TELL THE TRUTH: Nazi Death Camp ‘Secretary Of Evil’ Urged To Break Silence

A 97-year-old former SS Nazi death camp secretary has been urged by victims’ lawyers to break her silence about the 11,412 murders she is accused of helping to carry out.

Nazi camp guard Bruno Dey, aged 95, who testified in the trial against death camp secretary Irmgard Furchner, 97, on trial for deaths of over 11,000 people during the Second World War. (Newsflash)

Irmgard Furchner, 97, has not uttered a single word during the 14-month trial in Itzehoe, Germany, where she has been dubbed the ‘secretary of evil’.

Furchner is set to walk free from the trial after the public prosecutor requested that she be sentenced to just two years probation if found guilty.

Witnesses and prosecutors have argued that Furchner’s role as commandant Paul Werner Hoppe’s PA at the Stutthoff camp in Poland made her complicit in the murder of its inmates.

With the verdict set to be announced soon, the victims’ lawyers have now urged Furchner to tell the court about the horrors she saw in the death camp and her role in its running.

Lawyer Sascha Bloemer told her: “Use this historic and last chance!”

Another lawyer – Ernst Freiherr von Muenchhausen – demanded: “Be a human being! Look back at your actions. Was everything really above board?”

He added: “We all have the right to get answers to our questions from you.”

The former concentration camp secretary Irmgard Furchner in the Itzehoe regional court. (Newsflash)

Deputy prosecutor Markus Horstmann told her: “I would have liked to have learned more from you throughout this process.”

Lawyer Christine Siegrot criticised what she saw as failures in the German judiciary over the fact that the “accused was not already in court in the 1950s”.

Prosecutor Maxi Wantzen previously said at the Itzehoe District Court in Germany on Tuesday, 22nd November, that she was convinced that the defendant was guilty of being complicit in the murders.

In a case that may be the last of its kind, Wantzen said: “This procedure is of outstanding historical importance.”

The prosecution alleges that her paperwork ensured that the death camp could continue to operate.

They argue that she was an important support for the camp commandant and his adjutants.

Furchner – as the commandant’s only secretary – would have known about the inhuman conditions in the camp, argued the prosecution.

From her office on the first floor of the headquarters building, she was able to see large parts of the complex, including a place where new prisoners arrived and were selected.

The court was made aware of the circumstances during an on-site visit to the concentration camp, which is now a memorial.

Furchner also allegedly saw and smelled the almost constant smoke from the burning of the corpses in the crematorium and on a pyre, prosecutor Wantzen said.

The post from the lawyer Onur Ozata, who represents three survivors of the Stutthof concentration camp near Gdansk. (Newsflash)

She considers it “completely unrealistic” that she could have missed it.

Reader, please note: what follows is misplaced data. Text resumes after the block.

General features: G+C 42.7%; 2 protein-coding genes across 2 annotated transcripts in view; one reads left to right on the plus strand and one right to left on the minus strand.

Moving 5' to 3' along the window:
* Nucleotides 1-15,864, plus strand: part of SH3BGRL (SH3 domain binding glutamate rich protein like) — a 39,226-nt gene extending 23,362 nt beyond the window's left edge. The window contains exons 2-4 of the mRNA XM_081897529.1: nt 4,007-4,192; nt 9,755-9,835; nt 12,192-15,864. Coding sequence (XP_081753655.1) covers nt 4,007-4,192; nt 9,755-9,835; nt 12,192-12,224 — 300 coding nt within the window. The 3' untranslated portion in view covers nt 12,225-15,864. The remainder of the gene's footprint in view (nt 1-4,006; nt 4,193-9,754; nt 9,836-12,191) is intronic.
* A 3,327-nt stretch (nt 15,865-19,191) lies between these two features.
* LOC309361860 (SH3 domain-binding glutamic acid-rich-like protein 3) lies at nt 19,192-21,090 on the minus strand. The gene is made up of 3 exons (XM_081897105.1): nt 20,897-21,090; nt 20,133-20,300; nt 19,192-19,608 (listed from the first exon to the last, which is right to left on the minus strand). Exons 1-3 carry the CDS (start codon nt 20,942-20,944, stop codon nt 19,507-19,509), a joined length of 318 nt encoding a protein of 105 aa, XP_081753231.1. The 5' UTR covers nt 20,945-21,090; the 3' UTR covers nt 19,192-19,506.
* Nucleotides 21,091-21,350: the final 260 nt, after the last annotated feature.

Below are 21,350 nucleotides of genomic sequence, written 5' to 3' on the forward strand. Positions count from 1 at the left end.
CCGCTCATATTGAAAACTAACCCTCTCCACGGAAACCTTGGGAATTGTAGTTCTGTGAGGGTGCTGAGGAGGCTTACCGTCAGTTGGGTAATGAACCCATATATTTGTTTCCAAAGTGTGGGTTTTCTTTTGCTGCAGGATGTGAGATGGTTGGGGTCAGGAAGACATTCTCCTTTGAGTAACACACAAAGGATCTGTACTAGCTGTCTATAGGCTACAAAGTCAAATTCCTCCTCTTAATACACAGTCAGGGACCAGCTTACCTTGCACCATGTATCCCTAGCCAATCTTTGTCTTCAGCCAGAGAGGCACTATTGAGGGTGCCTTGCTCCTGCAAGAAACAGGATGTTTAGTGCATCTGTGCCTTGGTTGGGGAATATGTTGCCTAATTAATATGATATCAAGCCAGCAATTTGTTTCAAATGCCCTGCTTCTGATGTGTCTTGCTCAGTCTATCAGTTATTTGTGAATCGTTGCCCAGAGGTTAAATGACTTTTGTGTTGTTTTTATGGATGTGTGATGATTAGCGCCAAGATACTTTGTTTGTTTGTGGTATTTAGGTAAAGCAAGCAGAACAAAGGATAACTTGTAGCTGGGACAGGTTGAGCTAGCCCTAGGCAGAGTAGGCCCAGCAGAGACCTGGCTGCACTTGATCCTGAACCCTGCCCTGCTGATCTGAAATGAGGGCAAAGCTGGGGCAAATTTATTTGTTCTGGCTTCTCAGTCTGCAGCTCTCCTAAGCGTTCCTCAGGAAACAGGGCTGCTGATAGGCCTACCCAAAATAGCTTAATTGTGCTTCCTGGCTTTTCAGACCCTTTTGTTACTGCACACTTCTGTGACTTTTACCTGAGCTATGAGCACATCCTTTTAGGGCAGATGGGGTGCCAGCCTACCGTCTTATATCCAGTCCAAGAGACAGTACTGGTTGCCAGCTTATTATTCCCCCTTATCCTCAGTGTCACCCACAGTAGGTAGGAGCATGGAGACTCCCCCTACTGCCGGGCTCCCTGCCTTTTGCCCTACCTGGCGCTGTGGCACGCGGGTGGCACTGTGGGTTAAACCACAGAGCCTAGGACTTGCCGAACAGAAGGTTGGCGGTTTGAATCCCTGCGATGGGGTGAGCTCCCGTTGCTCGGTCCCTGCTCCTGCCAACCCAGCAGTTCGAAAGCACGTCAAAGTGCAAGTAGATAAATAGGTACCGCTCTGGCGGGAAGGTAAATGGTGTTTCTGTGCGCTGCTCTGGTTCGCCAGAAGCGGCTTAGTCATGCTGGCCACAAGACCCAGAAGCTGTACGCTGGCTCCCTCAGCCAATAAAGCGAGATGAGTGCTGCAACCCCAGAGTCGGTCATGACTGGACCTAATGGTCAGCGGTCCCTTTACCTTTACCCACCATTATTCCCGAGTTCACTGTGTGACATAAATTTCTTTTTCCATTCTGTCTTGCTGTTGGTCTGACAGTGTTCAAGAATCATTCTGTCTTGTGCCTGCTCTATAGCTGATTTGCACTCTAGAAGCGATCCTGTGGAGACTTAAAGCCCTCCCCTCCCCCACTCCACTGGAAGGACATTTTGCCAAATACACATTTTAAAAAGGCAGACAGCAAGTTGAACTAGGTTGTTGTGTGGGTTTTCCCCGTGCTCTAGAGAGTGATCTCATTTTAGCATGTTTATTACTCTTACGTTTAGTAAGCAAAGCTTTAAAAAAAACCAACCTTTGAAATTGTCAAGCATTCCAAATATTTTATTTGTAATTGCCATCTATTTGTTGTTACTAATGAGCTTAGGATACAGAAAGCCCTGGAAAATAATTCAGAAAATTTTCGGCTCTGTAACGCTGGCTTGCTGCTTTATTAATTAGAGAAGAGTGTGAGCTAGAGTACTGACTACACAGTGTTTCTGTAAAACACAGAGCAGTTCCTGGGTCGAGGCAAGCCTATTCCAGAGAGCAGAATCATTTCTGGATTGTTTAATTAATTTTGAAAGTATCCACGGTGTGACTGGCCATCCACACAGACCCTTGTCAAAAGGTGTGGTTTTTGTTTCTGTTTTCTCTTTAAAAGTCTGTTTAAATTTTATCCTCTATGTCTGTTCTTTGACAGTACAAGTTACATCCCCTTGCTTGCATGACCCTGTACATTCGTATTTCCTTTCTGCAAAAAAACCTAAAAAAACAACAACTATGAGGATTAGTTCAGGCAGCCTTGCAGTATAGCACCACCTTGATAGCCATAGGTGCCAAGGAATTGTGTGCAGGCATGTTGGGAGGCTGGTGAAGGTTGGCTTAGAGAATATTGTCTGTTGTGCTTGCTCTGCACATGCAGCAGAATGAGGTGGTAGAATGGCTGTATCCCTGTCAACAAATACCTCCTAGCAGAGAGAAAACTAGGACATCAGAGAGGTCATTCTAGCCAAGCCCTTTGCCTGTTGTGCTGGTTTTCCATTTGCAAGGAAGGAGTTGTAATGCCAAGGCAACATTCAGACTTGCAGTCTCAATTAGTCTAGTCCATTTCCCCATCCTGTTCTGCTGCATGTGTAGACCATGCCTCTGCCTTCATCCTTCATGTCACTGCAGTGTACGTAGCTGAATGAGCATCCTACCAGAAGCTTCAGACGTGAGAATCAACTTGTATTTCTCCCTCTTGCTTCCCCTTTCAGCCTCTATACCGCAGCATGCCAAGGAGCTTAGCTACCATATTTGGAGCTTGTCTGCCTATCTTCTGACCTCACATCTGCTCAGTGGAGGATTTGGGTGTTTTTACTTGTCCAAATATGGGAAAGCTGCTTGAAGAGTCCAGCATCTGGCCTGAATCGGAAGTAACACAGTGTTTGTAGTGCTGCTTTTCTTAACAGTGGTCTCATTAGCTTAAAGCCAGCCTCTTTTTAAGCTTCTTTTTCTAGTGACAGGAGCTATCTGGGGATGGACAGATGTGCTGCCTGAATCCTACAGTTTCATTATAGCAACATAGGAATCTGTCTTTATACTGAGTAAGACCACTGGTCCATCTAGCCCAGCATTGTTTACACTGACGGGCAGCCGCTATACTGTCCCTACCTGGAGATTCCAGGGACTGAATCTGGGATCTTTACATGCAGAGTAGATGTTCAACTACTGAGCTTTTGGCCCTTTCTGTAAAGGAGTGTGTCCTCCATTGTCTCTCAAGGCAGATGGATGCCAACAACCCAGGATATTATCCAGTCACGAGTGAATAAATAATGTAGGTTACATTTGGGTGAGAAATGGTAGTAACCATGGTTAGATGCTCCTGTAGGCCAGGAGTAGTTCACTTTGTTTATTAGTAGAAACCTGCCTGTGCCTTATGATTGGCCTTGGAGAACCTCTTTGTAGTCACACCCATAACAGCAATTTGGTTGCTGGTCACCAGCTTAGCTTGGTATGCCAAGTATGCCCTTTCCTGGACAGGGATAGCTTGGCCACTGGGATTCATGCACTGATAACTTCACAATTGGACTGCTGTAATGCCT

The prosecution alleges that at least 300 prisoners in the camp were shot while almost 1,100 were murdered with gas and more than 9,000 died from hostile conditions such as malnutrition.

Starving prisoners at the Nazi death camp ate the livers of dead inmates to stay alive, according to the shocking testimony of a survivor of the Holocaust.

Prisoners turned to cannibalism on a daily basis, often butchering corpses for their livers, the German court heard.

One survivor – Risa Silbert, 93 – told the trial on 30th August that cannibalism was commonplace among starving prisoners.

Speaking via video link from Australia, she told the Itzehoe district court in Schleswig-Holstein state: “Stutthof was hell.

“We had cannibalism in the camp. People were hungry and they cut up the corpses and they wanted to take out the liver.”

Silbert – born to a Jewish family in Klaipeda, a port city in Lithuania, in 1929 – added: “It was every day.”

The former Nazi secretary Irmgard Furchner around 1944. (Newsflash)

Accused Furchner is said to have aided in the systematic murder of more than 11,000 prisoners at the camp, where she worked from June 1943 to April 1945.

Furchner claims in her defence that she had no knowledge of the mass killings despite, in her job as secretary to the camp commander, reporting directly to the SS.

Furchner was expected to appear at the Itzehoe Regional Court in September last year, but the trial was suspended after she went on the run.

In an earlier letter, she had claimed she was not fit to stand trial.

She said: “Due to my age and physical limitations, I will not attend the court dates and ask the defence attorney to represent me.

“I would like to spare myself these embarrassments and not make myself the mockery of humanity.”

The former Nazi secretary Irmgard Furchner around 1944. (Newsflash)

In her escape bid, Furchner left her retirement home in Quickborn, Hamburg, jumped in a taxi and disappeared.

Police arrested her just hours later and held her in custody for five days. It was not revealed where she had gone.

The Stutthof concentration camp was established by Nazi Germany near the village of the same name, now called Sztutowo and located in Poland’s Pomeranian Voivodeship, on 2nd September 1939.

It soon developed into a huge complex of 40 sub-camps across several locations.

Lawyer Onur Ozata, who represents three survivors of the Stutthof concentration camp near Gdansk. (Newsflash)

Up to 110,000 people were deported there until its liberation by the Allies in May 1945.